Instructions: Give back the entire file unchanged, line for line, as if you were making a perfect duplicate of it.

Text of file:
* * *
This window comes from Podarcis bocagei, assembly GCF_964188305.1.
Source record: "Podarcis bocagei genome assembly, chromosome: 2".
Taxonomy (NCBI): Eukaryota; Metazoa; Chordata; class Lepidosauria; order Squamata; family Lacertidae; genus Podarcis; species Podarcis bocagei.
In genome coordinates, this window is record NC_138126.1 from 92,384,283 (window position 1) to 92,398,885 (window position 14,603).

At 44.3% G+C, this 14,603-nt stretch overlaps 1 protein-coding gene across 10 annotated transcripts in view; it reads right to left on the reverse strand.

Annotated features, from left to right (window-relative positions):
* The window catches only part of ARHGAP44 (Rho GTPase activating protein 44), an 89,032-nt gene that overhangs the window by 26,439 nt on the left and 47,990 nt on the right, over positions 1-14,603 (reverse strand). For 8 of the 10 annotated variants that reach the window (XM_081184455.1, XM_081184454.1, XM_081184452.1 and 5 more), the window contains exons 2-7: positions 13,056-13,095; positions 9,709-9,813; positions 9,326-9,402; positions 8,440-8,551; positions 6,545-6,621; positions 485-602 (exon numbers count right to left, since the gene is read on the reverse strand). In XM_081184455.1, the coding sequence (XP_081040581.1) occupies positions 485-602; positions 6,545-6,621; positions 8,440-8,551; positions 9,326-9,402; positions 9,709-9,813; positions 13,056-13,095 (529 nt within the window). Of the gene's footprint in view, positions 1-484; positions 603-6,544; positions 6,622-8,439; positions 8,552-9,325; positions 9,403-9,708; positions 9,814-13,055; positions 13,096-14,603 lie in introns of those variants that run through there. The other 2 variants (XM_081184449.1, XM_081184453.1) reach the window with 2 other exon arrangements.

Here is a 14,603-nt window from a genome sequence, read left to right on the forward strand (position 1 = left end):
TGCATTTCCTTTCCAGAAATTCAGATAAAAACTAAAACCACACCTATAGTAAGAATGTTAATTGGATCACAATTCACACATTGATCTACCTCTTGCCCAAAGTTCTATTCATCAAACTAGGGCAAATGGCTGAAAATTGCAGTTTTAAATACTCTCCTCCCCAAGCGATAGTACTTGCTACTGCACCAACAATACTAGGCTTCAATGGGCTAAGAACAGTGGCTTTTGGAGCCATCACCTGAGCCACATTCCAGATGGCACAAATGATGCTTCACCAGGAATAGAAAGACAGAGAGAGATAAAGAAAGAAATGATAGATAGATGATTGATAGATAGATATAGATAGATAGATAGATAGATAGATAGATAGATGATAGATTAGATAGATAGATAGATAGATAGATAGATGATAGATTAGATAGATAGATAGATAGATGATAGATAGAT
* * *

This window comes from Podarcis bocagei, assembly GCF_964188305.1.
Source record: "Podarcis bocagei genome assembly, chromosome: 2".
Taxonomy (NCBI): Eukaryota; Metazoa; Chordata; class Lepidosauria; order Squamata; family Lacertidae; genus Podarcis; species Podarcis bocagei.
In genome coordinates, this window is record NC_138126.1 from 92,384,283 (window position 1) to 92,398,885 (window position 14,603).

At 44.3% G+C, this 14,603-nt stretch overlaps 1 protein-coding gene across 10 annotated transcripts in view; it reads right to left on the reverse strand.

Annotated features, from left to right (window-relative positions):
* The window catches only part of ARHGAP44 (Rho GTPase activating protein 44), an 89,032-nt gene that overhangs the window by 26,439 nt on the left and 47,990 nt on the right, over positions 1-14,603 (reverse strand). For 8 of the 10 annotated variants that reach the window (XM_081184455.1, XM_081184454.1, XM_081184452.1 and 5 more), the window contains exons 2-7: positions 13,056-13,095; positions 9,709-9,813; positions 9,326-9,402; positions 8,440-8,551; positions 6,545-6,621; positions 485-602 (exon numbers count right to left, since the gene is read on the reverse strand). In XM_081184455.1, the coding sequence (XP_081040581.1) occupies positions 485-602; positions 6,545-6,621; positions 8,440-8,551; positions 9,326-9,402; positions 9,709-9,813; positions 13,056-13,095 (529 nt within the window). Of the gene's footprint in view, positions 1-484; positions 603-6,544; positions 6,622-8,439; positions 8,552-9,325; positions 9,403-9,708; positions 9,814-13,055; positions 13,096-14,603 lie in introns of those variants that run through there. The other 2 variants (XM_081184449.1, XM_081184453.1) reach the window with 2 other exon arrangements.

Here is a 14,603-nt window from a genome sequence, read left to right on the forward strand (position 1 = left end):
TGCATTTCCTTTCCAGAAATTCAGATAAAAACTAAAACCACACCTATAGTAAGAATGTTAATTGGATCACAATTCACACATTGATCTACCTCTTGCCCAAAGTTCTATTCATCAAACTAGGGCAAATGGCTGAAAATTGCAGTTTTAAATACTCTCCTCCCCAAGCGATAGTACTTGCTACTGCACCAACAATACTAGGCTTCAATGGGCTAAGAACAGTGGCTTTTGGAGCCATCACCTGAGCCACATTCCAGATGGCACAAATGATGCTTCACCAGGAATAGAAAGACAGAGAGAGATAAAGAAAGAAATGATAGATAGATGATTGATAGATAGATATAGATAGATAGATAGATAGATAGATAGATAGATGATAGATTAGATAGATAGATAGATAGATAGATAGATGATAGATTAGATAGATAGATAGATAGATGATAGATAGAT